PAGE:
atheism

Debaptism?

After watching this, how can one not see atheism as a religious system that requires a conversion? It isn’t neutral as it seems to assume (as if empirical observations of the natural order are neutral — which they aren’t) and it does have a “regulatory” function for belief of disbelief about God: an unspoken individualism. If atheism is rightly understood in this video, it is just more bad “religion”:

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4 thoughts on “Debaptism?

  1. Pingback: Debaptism? | Inhabitatio Dei

  2. ‘Debaptism’ is not a tenet of atheism, because atheism in not a religion. The only thing that atheists agree on, is the high probability that God does not exist based on the lack of evidence coupled with much scientific advancement and logical fallacies in religious doctrine. Debaptism is not a requirement of atheism, but is being used by some atheists who were baptised as infants to publicly declare
    a) the distaste of being included in a religious rite of passage before they were of age capable to make this decision for themselves
    b) they are atheists, they are not ashamed of it and
    c) to correct the inflated numbers of recorded infant baptism which is used by religious bodies to assert the strength of Christianity in numbers
    Debaptism is not a religious choice, it’s a political and social statement.

    • I don’t deny that it is a political and social statement. This is a public renouncing after all, however, that does not vacate the action of its own negative theo-political religious action (negative here should be read as determining something about a subject by saying what it isn’t). The conversion away from something, into another life, maintains a religious aspect because it says something about the religious sphere. Even in the strong no of the religious sphere is still a religious statement that uses both reason and faith to say there is nothing that exists (even though it attempts to use empirical measurement for the metaphysical… that should strike you as odd and quite a leap of faith actually, if not a category mistake). Thus this can be seen as a political, social, and religious statement all in one.

      As for the solidness of scientific assertions, I highly suggest a look at Thomas Kuhn’s The Structure of Scientific Revolutions. Just to clarify, as far as I know, he isn’t a Christian, in fact, he wrote the book as a scientist philosophically and historically reflecting on science and its method. This is the book where the now much abused term “paradigm shift” comes from. Kuhn has been able to show how utterly conditioned science is by our own view points. But this is nothing all that new, Einstein within the theory of relativity made note of such a concept as well, it just took years for scientists to begin grasping what that means.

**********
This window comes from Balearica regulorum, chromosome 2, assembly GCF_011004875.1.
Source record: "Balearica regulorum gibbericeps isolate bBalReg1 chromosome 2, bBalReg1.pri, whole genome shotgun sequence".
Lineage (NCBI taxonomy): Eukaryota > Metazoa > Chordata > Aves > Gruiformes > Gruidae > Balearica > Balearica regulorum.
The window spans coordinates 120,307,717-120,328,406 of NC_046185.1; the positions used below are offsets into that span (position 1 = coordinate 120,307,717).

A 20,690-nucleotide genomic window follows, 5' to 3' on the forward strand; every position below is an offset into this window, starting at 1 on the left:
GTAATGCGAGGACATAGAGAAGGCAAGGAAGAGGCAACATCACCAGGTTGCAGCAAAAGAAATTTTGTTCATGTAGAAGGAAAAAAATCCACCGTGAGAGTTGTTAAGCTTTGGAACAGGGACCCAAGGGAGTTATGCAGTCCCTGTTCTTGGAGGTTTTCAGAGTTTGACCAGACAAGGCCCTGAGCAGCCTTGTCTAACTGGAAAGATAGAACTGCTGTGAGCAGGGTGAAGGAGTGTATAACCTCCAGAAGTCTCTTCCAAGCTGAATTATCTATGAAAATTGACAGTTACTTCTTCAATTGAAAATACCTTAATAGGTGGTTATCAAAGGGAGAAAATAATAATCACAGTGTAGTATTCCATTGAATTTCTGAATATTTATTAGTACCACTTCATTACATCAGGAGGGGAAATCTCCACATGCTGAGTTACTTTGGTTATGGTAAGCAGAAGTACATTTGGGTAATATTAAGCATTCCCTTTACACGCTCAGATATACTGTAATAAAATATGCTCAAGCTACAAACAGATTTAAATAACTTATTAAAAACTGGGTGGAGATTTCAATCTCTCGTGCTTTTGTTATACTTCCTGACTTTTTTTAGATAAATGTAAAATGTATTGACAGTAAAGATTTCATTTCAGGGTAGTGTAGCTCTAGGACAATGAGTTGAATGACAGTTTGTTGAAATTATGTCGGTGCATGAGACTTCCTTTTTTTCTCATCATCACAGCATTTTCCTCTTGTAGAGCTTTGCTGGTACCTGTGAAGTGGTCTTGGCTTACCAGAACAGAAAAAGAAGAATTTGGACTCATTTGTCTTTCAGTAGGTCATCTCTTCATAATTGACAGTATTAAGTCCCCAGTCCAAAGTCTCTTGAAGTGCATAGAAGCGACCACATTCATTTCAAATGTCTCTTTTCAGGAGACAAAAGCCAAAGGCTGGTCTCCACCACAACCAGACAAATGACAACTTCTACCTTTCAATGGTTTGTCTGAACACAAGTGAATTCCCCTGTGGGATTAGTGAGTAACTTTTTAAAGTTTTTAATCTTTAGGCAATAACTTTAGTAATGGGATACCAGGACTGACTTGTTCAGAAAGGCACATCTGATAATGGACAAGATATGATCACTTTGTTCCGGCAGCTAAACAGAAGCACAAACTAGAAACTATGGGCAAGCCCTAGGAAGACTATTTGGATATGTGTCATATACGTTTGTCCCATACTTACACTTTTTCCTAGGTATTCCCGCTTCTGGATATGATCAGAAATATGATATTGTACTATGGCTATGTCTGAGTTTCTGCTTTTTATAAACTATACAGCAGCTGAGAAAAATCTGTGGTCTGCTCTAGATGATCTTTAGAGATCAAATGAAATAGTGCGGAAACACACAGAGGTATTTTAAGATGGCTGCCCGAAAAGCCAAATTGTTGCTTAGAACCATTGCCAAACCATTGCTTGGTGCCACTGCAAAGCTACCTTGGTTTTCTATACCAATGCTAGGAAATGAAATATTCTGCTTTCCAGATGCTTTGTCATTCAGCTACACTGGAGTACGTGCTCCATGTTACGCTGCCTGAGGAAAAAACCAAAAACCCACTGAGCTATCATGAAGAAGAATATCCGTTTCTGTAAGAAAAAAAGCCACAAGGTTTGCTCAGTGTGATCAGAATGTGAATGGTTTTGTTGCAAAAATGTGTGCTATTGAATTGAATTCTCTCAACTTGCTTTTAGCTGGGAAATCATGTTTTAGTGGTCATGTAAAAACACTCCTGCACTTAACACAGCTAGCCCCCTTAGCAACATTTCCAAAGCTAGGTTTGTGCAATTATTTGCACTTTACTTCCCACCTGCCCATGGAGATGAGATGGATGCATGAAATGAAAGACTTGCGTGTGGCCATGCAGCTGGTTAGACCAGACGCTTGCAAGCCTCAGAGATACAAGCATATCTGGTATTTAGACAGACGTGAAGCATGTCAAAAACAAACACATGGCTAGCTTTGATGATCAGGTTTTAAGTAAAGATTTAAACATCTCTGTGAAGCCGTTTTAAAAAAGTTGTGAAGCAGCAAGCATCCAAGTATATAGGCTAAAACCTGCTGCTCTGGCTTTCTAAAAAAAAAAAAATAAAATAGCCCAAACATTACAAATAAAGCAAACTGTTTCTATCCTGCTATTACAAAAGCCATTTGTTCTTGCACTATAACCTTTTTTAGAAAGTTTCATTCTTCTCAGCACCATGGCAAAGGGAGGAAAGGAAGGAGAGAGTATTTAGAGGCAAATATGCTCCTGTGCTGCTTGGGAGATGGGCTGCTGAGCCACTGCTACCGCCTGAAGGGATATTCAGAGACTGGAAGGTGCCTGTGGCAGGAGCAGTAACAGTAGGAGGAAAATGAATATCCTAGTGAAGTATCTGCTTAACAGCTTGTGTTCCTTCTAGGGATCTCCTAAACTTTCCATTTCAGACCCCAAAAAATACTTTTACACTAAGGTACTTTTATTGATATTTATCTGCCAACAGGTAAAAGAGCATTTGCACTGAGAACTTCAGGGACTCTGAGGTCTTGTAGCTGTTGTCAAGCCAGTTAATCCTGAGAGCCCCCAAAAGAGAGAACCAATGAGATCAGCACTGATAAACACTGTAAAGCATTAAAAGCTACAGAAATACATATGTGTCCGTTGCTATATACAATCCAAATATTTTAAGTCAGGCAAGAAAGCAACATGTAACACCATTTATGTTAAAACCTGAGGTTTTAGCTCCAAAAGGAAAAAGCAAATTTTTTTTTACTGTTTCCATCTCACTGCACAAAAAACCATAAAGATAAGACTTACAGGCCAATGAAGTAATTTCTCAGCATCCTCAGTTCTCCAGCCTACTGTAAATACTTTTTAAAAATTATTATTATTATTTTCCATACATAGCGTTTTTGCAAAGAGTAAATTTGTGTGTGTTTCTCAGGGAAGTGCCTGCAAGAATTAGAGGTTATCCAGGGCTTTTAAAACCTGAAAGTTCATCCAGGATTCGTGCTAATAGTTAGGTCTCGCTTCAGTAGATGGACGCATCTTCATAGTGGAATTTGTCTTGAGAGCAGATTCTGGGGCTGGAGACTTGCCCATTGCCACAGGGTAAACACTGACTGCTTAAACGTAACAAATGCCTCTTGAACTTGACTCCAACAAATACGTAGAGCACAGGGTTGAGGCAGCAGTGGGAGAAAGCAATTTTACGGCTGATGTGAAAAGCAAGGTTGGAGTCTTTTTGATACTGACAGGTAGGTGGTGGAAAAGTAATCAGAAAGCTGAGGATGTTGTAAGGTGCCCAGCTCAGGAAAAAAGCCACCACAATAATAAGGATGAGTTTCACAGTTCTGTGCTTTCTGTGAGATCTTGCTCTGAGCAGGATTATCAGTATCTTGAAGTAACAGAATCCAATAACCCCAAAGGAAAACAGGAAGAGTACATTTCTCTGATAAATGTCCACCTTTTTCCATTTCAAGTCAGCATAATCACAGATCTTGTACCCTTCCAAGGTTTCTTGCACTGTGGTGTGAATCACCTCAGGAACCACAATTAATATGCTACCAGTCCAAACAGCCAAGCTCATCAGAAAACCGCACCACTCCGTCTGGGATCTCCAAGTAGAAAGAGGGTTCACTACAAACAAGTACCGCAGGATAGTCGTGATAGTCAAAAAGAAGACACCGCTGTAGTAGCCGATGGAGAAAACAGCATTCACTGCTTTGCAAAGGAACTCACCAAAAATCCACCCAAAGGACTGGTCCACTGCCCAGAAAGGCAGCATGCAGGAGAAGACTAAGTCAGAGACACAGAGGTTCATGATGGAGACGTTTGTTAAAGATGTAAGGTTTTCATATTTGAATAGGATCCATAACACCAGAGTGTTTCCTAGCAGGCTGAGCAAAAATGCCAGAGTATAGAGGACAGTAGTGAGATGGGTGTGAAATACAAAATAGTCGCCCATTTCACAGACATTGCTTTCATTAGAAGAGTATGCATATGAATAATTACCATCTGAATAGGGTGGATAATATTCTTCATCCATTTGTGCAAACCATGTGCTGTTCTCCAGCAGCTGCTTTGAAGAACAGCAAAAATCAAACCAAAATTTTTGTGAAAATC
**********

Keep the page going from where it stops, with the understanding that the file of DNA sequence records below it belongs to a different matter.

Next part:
But the question that is not being addressed adequately here is: “What is a correct understanding of baptism?” Rightly understood in the Christian sense, it is the entrance into and acceptance by a community (all the sacramental nuancing aside). This is set up for the child (contrary to Anabaptists, btw to which I am more sympathetic than Anglicans or Catholics) for a number of reasons. It isn’t meant to be a violent coercion, it is first the welcoming of life — affirming the life within the family and in the church. It is the family that brings the child to the church, wanting people to accept the child and the family — for the church to give its blessing and support to a helpless life so that the life may flourish. Baptism is supposed to be an affirmation. Want to reject that? Okay. But don’t blame the church for something the parents initiated because they thought it would be good for their kids. The idea of baptism has been around much longer than Christendom and plays for power by hoarding demographics.

      And if you want to talk about coercion — not being able to make our own choice from the beginning — then you’ve got a lot to deal with when it comes to American citizenship within imperial power and capitalism as well. We didn’t choose that. Or what of complicity in a racist society? The point here is that coercion needs to be re-understood. Simply accusing the church is really narrow, especially if you’re searching for justice.

  3. Pingback: Linkworthy - 4/12/09 | MattCleaver.com

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